USC Marshall School of Business’ MBA for Veterans Program

USC Marshall School of Business’ MBA for Veterans Program

The Friese Foundation is a nonprofit charitable organization focused on partnering with other organizations and communities to provide impactful and life-changing opportunities.

With the goal of bridging the gap from hopelessness to wholeness, the Friese Foundation is dedicated to supporting organizations that help veterans, first responders, orphaned children, people with mental health issues, animals, and churches, hospitals, and schools.

USC Marshall

The Friese Foundation is proud to lend its support to the prestigious USC Marshall School of Business. Established in 1920, the Marshall School of Business is regularly named as one of the top business schools in the United States.

In its annual review of college and university programs, U.S. News & World Report listed the Marshall School of Business’ MBA program at #17. The Marshall School’s Online MBA program ranked even higher, at #5.

Recently, the Friese Foundation donated a generous amount to support Marshall’s MBA for Veterans (MBV) program. This program is designed to help veterans transition from service to their country to promising business careers in civilian life.

“It’s not just anyone who has the heart, passion, and philanthropic interests as does Mr. Friese,” stated Rachell Morrell, Associate Dean and Chief Development Officer at the Marshall School, in a letter of endorsement for the Friese Foundation.

“Mr. Friese is known for his accomplishments in business; however, supporting veterans is a philanthropic priority of Mr. Friese. As a self-made businessman, Donald Friese believes that each and every individual has a promise of a future, regardless of their background or financial status,” said Morrell.

About the Master of Business for Veterans Program

The Master of Business for Veterans (MBV) program is a fully accredited, specialized version of Marshall’s traditional MBA. However, the MBV program innovatively fills a critical educational niche: leveraging veterans’ leadership and management skills acquired in military service to meet academic requisites.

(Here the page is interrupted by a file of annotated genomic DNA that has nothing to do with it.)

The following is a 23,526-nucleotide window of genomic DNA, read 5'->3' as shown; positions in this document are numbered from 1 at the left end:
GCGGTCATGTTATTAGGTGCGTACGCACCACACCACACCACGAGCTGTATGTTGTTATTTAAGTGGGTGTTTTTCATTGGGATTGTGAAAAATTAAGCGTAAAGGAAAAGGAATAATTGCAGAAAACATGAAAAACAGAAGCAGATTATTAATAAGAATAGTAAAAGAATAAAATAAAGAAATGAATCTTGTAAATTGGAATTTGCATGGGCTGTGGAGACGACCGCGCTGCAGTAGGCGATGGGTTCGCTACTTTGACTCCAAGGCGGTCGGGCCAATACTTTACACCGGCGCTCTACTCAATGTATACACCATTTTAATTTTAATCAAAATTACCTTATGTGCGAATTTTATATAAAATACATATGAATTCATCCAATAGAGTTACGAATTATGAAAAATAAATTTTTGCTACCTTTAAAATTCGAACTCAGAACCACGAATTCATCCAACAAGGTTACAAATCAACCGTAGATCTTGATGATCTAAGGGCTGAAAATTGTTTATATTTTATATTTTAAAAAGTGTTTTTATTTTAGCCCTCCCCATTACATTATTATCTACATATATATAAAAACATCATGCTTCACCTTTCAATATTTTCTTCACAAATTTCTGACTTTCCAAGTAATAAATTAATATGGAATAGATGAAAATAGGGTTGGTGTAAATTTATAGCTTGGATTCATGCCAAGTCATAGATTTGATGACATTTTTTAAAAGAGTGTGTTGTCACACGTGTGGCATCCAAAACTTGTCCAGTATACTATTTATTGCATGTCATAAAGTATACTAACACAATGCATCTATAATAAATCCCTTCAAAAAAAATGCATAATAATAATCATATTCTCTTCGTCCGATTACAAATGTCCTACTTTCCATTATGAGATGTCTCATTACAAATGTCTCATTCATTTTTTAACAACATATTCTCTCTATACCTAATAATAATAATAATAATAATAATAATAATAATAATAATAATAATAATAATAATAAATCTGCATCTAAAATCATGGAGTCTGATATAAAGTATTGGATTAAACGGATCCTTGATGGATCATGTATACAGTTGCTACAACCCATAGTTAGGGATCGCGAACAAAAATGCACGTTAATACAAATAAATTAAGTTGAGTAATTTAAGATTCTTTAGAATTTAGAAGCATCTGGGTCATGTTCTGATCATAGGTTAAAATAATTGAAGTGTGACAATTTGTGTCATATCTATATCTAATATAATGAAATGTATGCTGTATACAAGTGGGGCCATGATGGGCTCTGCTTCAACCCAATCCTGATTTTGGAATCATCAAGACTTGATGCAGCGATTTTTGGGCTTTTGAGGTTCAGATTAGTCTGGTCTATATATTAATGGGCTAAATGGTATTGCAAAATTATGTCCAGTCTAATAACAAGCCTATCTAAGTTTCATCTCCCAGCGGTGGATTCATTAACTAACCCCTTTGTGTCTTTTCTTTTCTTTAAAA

“We are a program that is specifically tailored for the transitioning military veteran, taking the military leadership and management experience and leveraging that by adding business language and business proficiencies,” said James Bogle, an Army veteran and the director of the MBV program at Marshall, in a press interview.

“It’s essentially transitioning from one professional culture – the military, which is rather distinct – to a brand-new professional culture, which is the civilian business world.”

The degree is available to military veterans, including both active duty and reserve personnel. 

The MBV is a two-semester, on-campus program that holds classes every other Friday and Saturday during the Spring and Fall semesters. The curriculum includes group activities, intensive class dialogues, practical exercises, and project-focused work.

The Marshall School’s respect for military veterans’ unique capabilities and background is evident when comparing the MBV and traditional MBA programs side-by-side. The most apparent distinction between the two is program duration.

Most MBA programs require at least two years, but the MBV program can be completed in two semesters. The MBV program is also much less expensive. At just over $58,000, the MBV more than halves the cost of a traditional MBA at many other highly ranked institutions.

The MBV program also distinguishes itself from other traditional graduate business programs in other ways. For instance, the curriculum calls for “minimal career” disruption, with just 20 on-campus sessions required per semester. Also, a significant portion of the classwork can be completed via distance learning.

The MBV program also stands out in its diversity, attracting veterans and other service members from many branches of the military and academic backgrounds.

In one 92-student cohort, 60 students had an undergraduate degree in a field other than business. The cohort group consisted of 40 Marines, 21 from the Army, 20 from the Air Force, and 11 from the Navy and Coast Guard.

A majority of the cohort, 66, had separated or retired from service. Nineteen active duty and seven reserve students were able to continue their education in the MBV program, even while fulfilling their service commitments.

About the Friese Foundation

Since its founding, the Friese Foundation has made giving back to military service members a top priority. Besides supporting the Marshall School’s MBV program, the foundation has continued to lend support to veterans’ organizations, including:

United Service Organizations (USO): For over 77 years, the USO has established itself as one of the preeminent military service member organizations. Its more than 30,000 volunteers continue to advance the USO mission “to provide morale, welfare and recreation-type services to service members and their families.”

National Veterans Foundation (NVF): Thanks to support from the Friese Foundation and other benefactors, the NVF can fulfill its vital mission as “A Lifeline for America’s Veterans.” The NVF helps to make good on one of the most sacred responsibilities of a nation to its veterans: assisting in times of crisis. The NVF fulfills this role by providing a toll-free, veteran-to-veteran crisis hotline and by operating outreach programs that provide clothing, food, transportation, employment, and other vital resources to veterans.

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